Updated on 11 March 2014
New blood test predicts Alzheimer’s disease with 90 percent accuracy
Singapore: Researchers from the Georgetown University in Washington DC, US, have revealed that testing levels of 10 fats in the blood could predict the occurrence of Alzheimer's disease in the next three years with 90 percent accuracy. The findings have been published in Nature Medicine.
The scientists analyzed blood samples from 525 people over the age of 70 as part of a five-year study. The researches took 53 of them who developed Alzheimer's or mild cognitive impairment and compared their blood with 53 who stayed mentally agile and found differences in the levels of 10 lipids, or fats, between the two groups.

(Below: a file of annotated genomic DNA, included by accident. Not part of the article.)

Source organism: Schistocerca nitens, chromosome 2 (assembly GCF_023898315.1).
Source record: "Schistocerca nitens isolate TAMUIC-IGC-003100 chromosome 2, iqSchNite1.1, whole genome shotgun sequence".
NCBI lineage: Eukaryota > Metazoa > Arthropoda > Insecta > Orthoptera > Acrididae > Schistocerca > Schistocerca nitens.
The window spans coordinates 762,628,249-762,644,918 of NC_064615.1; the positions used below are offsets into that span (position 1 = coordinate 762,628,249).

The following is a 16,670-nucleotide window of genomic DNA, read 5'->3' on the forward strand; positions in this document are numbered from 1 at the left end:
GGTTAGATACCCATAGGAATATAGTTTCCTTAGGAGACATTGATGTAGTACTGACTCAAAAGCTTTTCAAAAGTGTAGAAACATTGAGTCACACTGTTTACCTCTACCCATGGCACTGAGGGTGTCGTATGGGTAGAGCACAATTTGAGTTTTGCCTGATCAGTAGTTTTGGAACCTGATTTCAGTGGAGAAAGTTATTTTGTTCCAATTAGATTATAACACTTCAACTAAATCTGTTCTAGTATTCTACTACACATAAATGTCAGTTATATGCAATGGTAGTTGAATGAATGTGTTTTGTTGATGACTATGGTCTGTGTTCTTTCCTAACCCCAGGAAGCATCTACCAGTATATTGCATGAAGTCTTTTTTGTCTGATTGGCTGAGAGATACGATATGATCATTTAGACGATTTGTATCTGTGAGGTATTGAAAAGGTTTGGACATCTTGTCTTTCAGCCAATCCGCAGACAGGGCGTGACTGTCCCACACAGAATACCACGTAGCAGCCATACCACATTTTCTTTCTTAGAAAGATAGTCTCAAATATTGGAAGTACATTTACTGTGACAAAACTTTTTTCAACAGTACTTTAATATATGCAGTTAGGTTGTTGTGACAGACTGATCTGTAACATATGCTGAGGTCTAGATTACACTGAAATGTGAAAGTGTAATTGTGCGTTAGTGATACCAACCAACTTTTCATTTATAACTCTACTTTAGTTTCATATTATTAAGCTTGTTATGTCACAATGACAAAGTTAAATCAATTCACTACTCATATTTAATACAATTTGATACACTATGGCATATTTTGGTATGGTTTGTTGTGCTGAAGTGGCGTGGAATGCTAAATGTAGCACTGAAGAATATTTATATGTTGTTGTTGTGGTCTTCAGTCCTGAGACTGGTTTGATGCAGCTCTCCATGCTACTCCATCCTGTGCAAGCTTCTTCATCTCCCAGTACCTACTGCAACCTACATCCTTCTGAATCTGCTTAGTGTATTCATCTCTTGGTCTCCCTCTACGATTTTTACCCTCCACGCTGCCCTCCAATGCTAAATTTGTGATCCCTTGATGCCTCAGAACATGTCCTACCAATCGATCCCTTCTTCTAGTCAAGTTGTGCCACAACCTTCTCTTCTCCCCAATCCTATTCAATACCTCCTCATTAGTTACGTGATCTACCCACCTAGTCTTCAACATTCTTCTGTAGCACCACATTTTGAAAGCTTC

On analyzing the other blood samples, those 10 markers of Alzheimer's could predict who was likely to enter mental decline in the following years.
So far they know a diagnosis of dementia can be predicted three years ahead of time, but the researchers are now investigating whether the test works even earlier. It is not clear exactly what is causing the change in fats in the blood, but it could be a residue of the early changes in the brain.